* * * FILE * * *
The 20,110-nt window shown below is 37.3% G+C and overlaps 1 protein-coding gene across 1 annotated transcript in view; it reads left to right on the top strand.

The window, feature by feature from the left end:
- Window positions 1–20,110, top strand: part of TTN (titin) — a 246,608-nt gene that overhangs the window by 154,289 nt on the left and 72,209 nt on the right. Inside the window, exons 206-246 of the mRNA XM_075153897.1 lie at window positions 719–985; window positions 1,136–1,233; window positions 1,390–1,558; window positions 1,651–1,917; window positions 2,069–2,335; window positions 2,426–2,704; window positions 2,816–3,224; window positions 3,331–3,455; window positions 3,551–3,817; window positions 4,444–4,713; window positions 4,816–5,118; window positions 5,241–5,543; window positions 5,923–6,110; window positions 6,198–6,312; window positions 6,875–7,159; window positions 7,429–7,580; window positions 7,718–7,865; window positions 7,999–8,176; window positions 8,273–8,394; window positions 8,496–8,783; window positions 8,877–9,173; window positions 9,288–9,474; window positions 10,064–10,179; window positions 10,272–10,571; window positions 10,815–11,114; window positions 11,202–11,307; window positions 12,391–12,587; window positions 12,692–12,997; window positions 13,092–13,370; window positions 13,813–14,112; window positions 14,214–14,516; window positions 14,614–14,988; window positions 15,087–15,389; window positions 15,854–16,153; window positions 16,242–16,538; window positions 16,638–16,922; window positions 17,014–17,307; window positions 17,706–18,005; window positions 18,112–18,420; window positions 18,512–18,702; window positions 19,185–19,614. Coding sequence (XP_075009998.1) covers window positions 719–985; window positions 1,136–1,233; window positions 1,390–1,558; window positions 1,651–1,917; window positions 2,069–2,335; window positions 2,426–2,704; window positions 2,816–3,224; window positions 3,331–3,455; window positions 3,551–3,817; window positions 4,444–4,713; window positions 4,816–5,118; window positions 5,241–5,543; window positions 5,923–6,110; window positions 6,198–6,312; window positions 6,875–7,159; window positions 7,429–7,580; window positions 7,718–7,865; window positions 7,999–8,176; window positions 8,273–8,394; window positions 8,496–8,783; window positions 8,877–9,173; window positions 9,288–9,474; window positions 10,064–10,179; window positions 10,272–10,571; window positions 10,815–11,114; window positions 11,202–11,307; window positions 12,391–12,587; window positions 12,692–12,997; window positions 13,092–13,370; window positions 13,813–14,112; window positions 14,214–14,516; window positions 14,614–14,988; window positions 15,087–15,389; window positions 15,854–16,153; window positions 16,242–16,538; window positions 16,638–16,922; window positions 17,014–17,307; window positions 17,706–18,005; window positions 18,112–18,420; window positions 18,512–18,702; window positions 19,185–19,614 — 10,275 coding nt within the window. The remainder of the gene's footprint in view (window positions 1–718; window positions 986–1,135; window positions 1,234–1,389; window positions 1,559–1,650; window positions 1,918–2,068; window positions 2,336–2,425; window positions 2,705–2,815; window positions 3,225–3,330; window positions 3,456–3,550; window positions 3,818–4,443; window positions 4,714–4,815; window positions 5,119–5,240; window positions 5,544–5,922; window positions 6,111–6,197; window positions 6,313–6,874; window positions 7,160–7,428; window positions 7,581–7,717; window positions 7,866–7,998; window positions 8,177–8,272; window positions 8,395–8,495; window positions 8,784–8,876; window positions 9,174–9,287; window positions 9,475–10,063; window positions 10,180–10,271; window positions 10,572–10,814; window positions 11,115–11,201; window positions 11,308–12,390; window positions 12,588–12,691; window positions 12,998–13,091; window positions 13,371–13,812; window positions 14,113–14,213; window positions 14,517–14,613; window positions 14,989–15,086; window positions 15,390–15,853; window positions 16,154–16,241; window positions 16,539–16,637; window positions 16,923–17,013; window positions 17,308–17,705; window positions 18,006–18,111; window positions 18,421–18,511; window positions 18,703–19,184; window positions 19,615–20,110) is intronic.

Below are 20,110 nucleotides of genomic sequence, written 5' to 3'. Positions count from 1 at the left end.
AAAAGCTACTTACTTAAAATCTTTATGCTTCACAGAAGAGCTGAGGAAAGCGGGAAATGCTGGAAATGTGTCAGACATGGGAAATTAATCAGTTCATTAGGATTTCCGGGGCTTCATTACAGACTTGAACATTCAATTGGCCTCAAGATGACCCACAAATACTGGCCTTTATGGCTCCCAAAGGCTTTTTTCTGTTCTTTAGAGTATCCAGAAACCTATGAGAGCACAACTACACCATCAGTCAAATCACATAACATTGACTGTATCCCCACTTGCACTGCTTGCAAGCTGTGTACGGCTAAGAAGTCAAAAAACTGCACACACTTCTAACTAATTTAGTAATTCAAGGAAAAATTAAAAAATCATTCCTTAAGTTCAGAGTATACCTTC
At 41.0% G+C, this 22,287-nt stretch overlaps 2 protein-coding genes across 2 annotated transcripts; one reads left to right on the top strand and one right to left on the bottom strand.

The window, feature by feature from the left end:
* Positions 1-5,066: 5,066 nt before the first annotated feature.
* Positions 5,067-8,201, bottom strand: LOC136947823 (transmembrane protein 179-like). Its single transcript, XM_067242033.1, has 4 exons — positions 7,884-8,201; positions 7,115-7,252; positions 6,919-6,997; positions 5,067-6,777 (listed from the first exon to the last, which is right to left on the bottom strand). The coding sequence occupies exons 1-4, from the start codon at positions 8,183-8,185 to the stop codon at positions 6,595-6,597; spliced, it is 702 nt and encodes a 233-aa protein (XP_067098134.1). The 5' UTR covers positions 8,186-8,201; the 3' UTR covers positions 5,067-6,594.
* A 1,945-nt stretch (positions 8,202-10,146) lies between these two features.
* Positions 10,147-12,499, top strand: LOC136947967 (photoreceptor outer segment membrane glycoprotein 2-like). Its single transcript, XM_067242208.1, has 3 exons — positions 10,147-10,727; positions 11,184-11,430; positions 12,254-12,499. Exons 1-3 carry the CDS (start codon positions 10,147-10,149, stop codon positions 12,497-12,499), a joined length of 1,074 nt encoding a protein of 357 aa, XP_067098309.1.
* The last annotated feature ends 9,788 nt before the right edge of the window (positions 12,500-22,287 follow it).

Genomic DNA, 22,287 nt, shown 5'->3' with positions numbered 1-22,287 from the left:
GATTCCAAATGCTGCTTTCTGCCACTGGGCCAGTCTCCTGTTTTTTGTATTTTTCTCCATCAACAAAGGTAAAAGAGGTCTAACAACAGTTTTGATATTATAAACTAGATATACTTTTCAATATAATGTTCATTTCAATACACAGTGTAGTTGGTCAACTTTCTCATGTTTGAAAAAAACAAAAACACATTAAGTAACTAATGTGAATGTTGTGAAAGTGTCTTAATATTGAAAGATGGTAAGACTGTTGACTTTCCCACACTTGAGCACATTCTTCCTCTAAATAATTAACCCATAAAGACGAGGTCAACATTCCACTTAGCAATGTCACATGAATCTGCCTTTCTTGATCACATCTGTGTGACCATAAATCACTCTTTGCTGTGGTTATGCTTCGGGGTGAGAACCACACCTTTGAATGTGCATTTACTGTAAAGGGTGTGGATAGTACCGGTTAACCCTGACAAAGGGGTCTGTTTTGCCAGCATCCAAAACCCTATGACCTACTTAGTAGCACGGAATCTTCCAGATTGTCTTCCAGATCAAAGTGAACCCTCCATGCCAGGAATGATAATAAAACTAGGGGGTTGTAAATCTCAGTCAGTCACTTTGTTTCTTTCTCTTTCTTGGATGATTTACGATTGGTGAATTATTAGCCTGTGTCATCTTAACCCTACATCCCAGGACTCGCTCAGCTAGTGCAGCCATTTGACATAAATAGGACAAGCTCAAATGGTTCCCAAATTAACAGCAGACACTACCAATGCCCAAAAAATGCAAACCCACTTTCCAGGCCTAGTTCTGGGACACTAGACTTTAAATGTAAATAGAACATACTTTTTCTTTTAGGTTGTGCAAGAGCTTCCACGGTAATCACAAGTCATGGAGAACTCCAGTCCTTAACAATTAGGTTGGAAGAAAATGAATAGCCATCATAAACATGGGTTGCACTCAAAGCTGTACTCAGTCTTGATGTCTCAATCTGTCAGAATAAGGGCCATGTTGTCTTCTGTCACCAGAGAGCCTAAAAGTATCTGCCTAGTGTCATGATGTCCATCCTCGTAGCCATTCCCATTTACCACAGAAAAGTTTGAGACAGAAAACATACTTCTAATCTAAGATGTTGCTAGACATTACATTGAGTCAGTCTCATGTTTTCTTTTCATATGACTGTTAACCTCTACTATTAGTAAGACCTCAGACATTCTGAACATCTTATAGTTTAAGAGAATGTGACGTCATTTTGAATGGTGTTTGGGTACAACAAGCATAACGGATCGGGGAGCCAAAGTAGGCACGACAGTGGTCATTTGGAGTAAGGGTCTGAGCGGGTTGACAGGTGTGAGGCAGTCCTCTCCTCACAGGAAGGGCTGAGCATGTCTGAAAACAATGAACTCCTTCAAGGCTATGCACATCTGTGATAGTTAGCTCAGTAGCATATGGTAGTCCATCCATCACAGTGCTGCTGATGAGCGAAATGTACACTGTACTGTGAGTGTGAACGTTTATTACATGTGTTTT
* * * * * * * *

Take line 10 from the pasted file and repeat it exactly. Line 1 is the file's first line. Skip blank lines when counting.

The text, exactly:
* A 1,945-nt stretch (positions 8,202-10,146) lies between these two features.